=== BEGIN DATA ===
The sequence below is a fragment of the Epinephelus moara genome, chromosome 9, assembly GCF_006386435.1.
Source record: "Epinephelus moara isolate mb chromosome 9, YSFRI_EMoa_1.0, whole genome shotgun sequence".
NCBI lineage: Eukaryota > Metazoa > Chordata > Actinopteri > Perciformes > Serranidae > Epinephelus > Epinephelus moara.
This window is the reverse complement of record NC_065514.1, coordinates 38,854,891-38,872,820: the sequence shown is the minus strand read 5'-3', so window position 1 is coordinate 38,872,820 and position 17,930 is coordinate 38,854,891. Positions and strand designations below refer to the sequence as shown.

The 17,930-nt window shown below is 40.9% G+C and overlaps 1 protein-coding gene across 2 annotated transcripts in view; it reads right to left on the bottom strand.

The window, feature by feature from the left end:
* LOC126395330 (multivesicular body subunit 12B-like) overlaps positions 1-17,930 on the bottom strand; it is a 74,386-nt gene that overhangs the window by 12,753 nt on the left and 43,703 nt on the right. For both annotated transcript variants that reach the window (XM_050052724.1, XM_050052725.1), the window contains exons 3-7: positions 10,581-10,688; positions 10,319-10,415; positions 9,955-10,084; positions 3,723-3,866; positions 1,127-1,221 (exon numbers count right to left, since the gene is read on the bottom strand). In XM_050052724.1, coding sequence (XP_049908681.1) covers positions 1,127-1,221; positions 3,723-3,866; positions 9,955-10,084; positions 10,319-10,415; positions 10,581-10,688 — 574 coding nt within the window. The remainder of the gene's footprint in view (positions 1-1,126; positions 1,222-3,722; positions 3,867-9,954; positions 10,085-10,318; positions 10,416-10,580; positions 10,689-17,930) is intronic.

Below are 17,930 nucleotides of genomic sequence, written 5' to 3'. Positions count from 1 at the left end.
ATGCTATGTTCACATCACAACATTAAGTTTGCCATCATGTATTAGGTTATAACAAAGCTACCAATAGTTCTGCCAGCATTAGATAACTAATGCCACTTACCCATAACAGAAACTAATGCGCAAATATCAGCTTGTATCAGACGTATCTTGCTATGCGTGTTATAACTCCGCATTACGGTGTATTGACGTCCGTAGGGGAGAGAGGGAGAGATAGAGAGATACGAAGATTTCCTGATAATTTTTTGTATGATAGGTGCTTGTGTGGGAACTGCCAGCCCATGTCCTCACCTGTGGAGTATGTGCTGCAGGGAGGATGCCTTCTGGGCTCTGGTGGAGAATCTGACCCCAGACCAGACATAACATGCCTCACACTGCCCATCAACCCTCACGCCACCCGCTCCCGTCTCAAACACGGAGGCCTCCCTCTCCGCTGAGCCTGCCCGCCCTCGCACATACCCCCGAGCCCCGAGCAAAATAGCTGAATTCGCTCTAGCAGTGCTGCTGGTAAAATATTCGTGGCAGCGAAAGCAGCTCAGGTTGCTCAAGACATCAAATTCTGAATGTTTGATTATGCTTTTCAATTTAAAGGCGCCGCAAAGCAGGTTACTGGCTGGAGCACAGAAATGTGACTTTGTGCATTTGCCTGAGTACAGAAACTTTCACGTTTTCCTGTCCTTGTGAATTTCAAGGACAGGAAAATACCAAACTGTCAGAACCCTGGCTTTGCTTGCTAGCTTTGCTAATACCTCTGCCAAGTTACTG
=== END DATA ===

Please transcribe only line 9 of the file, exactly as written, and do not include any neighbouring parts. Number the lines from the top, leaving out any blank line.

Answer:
ATGCTATGTTCACATCACAACATTAAGTTTGCCATCATGTATTAGGTTATAACAAAGCTACCAATAGTTCTGCCAGCATTAGATAACTAATGCCACTTACCCATAACAGAAACTAATGCGCAAATATCAGCTTGTATCAGACGTATCTTGCTATGCGTGTTATAACTCCGCATTACGGTGTATTGACGTCCGTAGGGGAGAGAGGGAGAGATAGAGAGATACGAAGATTTCCTGATAATTTTTTGTATGATAGGTGCTTGTGTGGGAACTGCCAGCCCATGTCCTCACCTGTGGAGTATGTGCTGCAGGGAGGATGCCTTCTGGGCTCTGGTGGAGAATCTGACCCCAGACCAGACATAACATGCCTCACACTGCCCATCAACCCTCACGCCACCCGCTCCCGTCTCAAACACGGAGGCCTCCCTCTCCGCTGAGCCTGCCCGCCCTCGCACATACCCCCGAGCCCCGAGCAAAATAGCTGAATTCGCTCTAGCAGTGCTGCTGGTAAAATATTCGTGGCAGCGAAAGCAGCTCAGGTTGCTCAAGACATCAAATTCTGAATGTTTGATTATGCTTTTCAATTTAAAGGCGCCGCAAAGCAGGTTACTGGCTGGAGCACAGAAATGTGACTTTGTGCATTTGCCTGAGTACAGAAACTTTCACGTTTTCCTGTCCTTGTGAATTTCAAGGACAGGAAAATACCAAACTGTCAGAACCCTGGCTTTGCTTGCTAGCTTTGCTAATACCTCTGCCAAGTTACTG